Few things make my actressexual heart sing more than an actress taking the thinnest, most cliché-ridden kind of role and investing it with a charismatic, transcendent humanity. And this week offers one of the best examples of such actressing alchemy. Of course, I'm talking about the at once subtle and spectacular actressing performed by...
...Juanita Moore in The Imitation of Life (1959)
approximately 47 minutes and 14 seconds
roughly 38% of film's total running time
When we first meet her, Moore's Annie is spending the day at the beach with her daughter Sarah Jane. There, they meet Lora Meredith (Lana Turner in a fascinating, strange performance) and her daughter Susie. As the two single mothers chat, Annie offers to be Lora's live-in maid for free, a ridiculous proposal that accrues a poignant urgency when it becomes clear that Annie and Sarah Jane are, in effect, homeless. Moved by their plight, Turner's Lora -- in what will be become a life-transforming gesture -- invites Annie and Sarah Jane to stay with Lora and Susie in their coldwater Brooklyn flat.
Moore's Annie wastes little time making herself indispensable to Lora. She cooks, cleans, babysits, even fends of debt-collectors. Moore's Annie thus quickly establishes herself as a necessary presence in Lora's life at the precise moment when Lora's career (she's a model/actress) starts to take off.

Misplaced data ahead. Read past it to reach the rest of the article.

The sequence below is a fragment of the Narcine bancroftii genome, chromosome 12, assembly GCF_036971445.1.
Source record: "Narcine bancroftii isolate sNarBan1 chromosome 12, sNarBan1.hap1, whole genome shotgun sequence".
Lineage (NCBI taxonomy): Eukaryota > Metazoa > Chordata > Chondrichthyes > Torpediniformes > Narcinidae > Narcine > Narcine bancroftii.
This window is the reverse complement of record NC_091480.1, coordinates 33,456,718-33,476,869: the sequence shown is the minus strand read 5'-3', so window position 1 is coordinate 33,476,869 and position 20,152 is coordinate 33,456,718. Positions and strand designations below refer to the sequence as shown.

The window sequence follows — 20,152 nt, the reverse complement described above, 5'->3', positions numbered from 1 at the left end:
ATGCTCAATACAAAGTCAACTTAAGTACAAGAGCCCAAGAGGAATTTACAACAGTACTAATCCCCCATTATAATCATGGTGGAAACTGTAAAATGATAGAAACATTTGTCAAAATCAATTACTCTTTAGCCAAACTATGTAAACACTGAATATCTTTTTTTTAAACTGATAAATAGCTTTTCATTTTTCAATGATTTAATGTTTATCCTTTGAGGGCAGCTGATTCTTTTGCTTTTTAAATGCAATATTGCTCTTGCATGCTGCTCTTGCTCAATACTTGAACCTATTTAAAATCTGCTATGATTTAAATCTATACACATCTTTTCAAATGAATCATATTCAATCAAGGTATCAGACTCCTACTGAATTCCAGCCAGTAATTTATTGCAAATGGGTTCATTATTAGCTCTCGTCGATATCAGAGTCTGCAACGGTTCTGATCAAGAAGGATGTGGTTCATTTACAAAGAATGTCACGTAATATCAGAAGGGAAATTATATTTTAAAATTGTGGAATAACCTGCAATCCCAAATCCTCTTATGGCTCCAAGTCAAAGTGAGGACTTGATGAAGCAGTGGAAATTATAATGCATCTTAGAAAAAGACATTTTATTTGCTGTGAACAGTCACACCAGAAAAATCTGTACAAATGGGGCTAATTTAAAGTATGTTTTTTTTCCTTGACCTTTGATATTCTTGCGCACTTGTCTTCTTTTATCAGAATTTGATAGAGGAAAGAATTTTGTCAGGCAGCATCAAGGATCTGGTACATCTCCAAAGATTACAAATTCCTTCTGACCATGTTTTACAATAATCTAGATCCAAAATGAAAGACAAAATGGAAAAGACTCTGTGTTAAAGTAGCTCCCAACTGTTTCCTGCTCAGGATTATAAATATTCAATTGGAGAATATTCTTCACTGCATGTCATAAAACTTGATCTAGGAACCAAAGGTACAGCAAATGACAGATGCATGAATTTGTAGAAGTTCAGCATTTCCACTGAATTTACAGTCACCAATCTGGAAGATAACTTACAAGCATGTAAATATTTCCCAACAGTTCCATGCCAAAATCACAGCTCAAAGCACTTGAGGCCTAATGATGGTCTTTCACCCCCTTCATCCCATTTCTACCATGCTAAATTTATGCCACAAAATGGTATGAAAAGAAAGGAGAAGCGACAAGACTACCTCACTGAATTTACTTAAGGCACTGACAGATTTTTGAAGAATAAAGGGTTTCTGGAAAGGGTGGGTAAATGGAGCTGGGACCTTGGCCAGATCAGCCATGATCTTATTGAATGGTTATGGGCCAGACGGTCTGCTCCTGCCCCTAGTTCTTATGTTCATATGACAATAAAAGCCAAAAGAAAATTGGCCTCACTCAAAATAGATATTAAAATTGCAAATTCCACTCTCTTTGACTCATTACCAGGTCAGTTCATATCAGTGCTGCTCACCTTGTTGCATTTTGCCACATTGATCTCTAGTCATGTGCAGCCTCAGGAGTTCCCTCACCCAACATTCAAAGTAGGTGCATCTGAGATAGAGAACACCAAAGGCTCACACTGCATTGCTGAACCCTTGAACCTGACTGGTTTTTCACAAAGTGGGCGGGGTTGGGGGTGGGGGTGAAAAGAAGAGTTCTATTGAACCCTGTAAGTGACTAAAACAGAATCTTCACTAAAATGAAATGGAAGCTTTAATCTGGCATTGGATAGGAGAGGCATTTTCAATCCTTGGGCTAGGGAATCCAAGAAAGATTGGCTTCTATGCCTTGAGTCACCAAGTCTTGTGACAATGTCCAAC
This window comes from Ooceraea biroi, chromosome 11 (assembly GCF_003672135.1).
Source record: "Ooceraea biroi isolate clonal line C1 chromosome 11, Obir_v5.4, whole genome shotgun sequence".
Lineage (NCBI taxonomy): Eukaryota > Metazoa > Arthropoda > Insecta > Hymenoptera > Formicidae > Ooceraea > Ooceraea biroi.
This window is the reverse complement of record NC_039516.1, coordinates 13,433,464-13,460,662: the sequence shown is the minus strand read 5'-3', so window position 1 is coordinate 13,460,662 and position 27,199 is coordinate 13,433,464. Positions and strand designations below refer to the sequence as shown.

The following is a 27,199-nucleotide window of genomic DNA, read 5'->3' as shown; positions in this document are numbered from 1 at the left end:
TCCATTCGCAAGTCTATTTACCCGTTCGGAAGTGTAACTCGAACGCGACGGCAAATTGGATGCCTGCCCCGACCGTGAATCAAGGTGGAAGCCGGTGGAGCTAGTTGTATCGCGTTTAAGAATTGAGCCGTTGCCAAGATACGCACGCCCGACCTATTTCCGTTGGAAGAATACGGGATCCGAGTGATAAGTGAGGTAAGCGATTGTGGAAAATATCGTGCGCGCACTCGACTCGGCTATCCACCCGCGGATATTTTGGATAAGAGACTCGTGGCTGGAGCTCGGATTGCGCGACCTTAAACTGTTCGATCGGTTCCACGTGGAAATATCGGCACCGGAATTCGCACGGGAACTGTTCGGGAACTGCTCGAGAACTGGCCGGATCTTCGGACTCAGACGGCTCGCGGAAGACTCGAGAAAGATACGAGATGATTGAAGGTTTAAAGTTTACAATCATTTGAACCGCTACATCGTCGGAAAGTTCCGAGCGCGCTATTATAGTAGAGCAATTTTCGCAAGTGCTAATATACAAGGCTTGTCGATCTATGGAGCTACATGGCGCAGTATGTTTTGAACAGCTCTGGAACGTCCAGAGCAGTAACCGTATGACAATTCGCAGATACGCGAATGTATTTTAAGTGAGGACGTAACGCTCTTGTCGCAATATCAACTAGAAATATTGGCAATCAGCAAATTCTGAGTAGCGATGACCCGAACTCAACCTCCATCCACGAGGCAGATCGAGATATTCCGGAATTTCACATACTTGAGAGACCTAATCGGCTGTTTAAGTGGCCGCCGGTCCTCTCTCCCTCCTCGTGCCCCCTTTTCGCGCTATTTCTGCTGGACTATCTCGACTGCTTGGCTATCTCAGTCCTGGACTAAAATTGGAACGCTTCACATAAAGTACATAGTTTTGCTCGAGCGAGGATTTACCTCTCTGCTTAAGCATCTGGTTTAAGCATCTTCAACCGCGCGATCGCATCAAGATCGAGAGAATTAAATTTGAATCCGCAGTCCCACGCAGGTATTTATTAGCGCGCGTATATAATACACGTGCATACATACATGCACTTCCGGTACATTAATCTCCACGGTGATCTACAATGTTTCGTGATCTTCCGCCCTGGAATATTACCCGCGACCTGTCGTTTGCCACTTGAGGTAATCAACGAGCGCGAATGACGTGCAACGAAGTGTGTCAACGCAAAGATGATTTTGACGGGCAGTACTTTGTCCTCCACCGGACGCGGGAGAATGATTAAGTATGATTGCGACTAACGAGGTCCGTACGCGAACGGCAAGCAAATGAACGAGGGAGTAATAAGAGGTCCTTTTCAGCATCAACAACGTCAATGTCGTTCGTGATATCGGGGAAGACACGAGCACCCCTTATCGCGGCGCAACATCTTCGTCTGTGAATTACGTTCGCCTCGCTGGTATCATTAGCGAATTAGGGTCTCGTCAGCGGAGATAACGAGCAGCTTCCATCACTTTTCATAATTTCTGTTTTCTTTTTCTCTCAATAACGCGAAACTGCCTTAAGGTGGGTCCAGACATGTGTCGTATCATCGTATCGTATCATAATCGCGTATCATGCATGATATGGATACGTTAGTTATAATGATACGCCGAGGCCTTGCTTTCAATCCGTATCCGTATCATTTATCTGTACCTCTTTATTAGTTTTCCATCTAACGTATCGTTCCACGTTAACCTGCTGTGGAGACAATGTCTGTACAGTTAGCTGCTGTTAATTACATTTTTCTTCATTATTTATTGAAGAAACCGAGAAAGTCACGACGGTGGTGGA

Moore's Annie does all of this work, in exchange only for room and board, ostensibly to provide greater happiness and opportunity for her fair-skinned but dark-tempered daughter, Sarah Jane. Indeed, in many ways, the role asks that Annie be the embodiment of "mother love" and Moore's performance develops this affect in all kinds of ways. Even Annie's infectious buoyancy of personal spirit only deflates when she worries about Sarah Jane's troubles, especially her daughter's self-loathing of her (and her mother's) blackness. This is not to say that Moore's Annie is merely an idealized type, a perfectly selfless "Mammy" who's also an ideally sacrificing "Mother." Juanita Moore does develop Annie according to such ideals, as the script demands, but Moore (in clear collaboration with director Douglas Sirk) also layer such ideals with human complexity. A passionately Christian woman, Annie measures herself according to the impossibly high standards of such ideals and, in Moore's performance, we see the personal costs of such self-sacrifice.
(My favorite moment in Moore's performance comes after she and John Gavin's Steve have spent the evening together addressing envelopes. Turner's Lora arrives home and Gavin's Steve turns his attention wholly toward her. In a brief flash, clearly staged by Sirk, Moore registers Annie's sad resignation that the pleasure of Steve's attentive company is not hers to claim. It's a startling, vivid yet subtle glimpse into Annie's personhood -- one that is quietly echoed throughout Moore's characterization.)
But the thrust of Annie's arc comes from the challenges she faces with her daughter, Sarah Jane.